From Eze, a medieval village perched on a rocky outcrop, to the artists’
mecca Saint-Paul de Vence, to Sainte-Agnès, the highest coastal village in
Europe, the region is brimming with jewels to be discovered.
Nestling between the sea and the mountains, the villages of the Côte
d’Azur boast a harmonious blend of art, history, and culture in a landscape of
outstanding beauty, many of them commanding superb views of the Mediterranean.
Here are four of the best!
Around fifteen minutes’ drive from the Principality, this village is
widely considered to be one of the jewels of the Côte d’Azur. Among the winding
streets, narrow staircases, and vaulted roofs, you’ll find a plethora of
artists’ studios. A veritable eagle’s nest with a rich medieval history, Eze rises
400 metres above the Mediterranean. At its summit, the exotic garden adjoining
the ruins of the old castle houses succulents and tropical plants from every
part of the world, thriving and flourishing on this rocky outcrop!
Overlooking the Principality, the village of La Turbie commands a
spectacular panoramic view of the Mediterranean, from Italy to the ochre peaks
of the Estérel mountains. To get a unique glimpse of three countries at once,
head to the Tête de Chien promontory. It’s truly a sight to behold! The
village, at an altitude of 150 metres above sea level, also has a rich past, as
can be seen in the monumental Trophée d’Auguste. Visitors can view the remains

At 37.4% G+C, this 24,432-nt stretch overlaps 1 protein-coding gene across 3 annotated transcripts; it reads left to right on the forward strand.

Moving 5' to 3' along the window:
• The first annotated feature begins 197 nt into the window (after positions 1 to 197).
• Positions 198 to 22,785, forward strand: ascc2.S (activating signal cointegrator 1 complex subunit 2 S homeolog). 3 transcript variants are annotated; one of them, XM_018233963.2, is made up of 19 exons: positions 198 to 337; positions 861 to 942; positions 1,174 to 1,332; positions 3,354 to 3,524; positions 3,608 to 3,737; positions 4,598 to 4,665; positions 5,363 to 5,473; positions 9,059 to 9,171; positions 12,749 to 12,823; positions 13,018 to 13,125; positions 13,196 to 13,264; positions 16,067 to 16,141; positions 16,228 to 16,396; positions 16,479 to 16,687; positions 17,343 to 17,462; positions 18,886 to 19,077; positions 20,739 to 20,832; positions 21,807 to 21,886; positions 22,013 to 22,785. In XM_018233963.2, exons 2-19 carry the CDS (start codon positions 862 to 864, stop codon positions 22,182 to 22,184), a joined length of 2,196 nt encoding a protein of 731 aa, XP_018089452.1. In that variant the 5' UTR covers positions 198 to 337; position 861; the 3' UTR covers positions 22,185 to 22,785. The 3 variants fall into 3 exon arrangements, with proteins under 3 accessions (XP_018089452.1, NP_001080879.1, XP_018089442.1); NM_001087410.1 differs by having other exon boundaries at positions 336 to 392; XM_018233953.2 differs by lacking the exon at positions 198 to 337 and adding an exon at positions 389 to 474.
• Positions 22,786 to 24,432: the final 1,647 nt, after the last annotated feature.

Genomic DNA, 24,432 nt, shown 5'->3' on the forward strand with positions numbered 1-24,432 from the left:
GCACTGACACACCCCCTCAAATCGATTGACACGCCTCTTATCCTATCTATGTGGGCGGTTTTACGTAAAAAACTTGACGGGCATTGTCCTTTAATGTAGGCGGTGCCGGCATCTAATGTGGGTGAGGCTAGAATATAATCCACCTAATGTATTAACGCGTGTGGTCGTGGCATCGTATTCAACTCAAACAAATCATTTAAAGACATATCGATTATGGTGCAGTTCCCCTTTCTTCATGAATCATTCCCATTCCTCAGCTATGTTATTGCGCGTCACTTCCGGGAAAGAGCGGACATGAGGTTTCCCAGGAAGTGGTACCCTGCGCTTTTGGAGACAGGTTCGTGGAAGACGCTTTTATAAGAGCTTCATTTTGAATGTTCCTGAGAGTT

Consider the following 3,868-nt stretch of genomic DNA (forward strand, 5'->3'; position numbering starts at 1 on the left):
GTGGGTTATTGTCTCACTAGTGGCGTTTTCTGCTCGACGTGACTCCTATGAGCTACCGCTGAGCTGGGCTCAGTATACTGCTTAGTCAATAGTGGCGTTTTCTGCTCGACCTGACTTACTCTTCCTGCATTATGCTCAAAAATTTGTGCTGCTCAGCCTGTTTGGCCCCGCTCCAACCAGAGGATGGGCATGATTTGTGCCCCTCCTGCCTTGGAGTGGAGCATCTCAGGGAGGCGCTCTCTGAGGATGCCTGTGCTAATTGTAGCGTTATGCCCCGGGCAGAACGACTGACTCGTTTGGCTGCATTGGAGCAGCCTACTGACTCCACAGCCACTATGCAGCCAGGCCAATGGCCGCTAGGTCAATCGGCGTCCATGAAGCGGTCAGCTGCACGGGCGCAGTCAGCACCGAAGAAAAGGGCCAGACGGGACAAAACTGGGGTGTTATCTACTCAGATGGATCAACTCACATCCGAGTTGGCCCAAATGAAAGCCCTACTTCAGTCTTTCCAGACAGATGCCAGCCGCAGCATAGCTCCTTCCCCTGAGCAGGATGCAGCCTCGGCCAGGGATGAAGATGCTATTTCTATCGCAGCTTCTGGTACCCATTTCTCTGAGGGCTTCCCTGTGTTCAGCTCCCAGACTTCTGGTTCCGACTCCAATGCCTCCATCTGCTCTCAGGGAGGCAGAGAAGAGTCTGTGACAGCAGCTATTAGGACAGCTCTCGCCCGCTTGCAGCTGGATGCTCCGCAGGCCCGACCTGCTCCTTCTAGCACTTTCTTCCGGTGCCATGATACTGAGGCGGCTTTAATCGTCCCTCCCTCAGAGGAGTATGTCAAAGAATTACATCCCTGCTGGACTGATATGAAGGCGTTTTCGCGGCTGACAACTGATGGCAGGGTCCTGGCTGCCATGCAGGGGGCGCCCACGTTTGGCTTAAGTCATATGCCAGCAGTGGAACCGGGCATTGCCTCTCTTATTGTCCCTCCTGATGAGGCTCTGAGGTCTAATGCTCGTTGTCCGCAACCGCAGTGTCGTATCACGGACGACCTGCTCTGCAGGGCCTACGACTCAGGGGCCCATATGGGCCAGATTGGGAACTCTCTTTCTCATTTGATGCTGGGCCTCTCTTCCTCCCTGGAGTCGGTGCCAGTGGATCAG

of the ancient edifice, built 2,000 years ago by the Romans to honour the Emperor
Augustine. There is also an interactive museum and a wooded park around the
Some 20 km from Monaco as the crow flies, you’ll find Sainte-Agnès, also
known as the “balcony of the Côte d’Azur”, thought to be Europe’s highest
coastal village. Also classed among France’s most beautiful villages,
Sainte-Agnès is a treasure trove of stunning sea views and secret charms hidden
among its cobbled vennels. It is also home to the southernmost of the Maginot
fortifications, which was used to defend against the Italian invasion in June
1940. Perched on a rocky spike with 2,000 m2 of underground tunnels,
the fortress is an important part of local history!
A village eternally associated with artists, Saint-Paul-de-Vence was the
inspiration for numerous painters who fell under the spell of its breathtaking
views and unique light. With its famous ramparts, perched atop a promontory
between the sea and the mountains, with the southern Alps behind and the
Mediterranean stretched out before it, Saint-Paul-de-Vence is known around the
world. In the countryside below, the Maeght Foundation is home to one of the
finest collections of 20th century.sculptures, paintings, and engravings. The
gallery of modern and contemporary art exhibits treasured works by artists such
as Marc Chagall, Fernand Léger, and Georges Brague.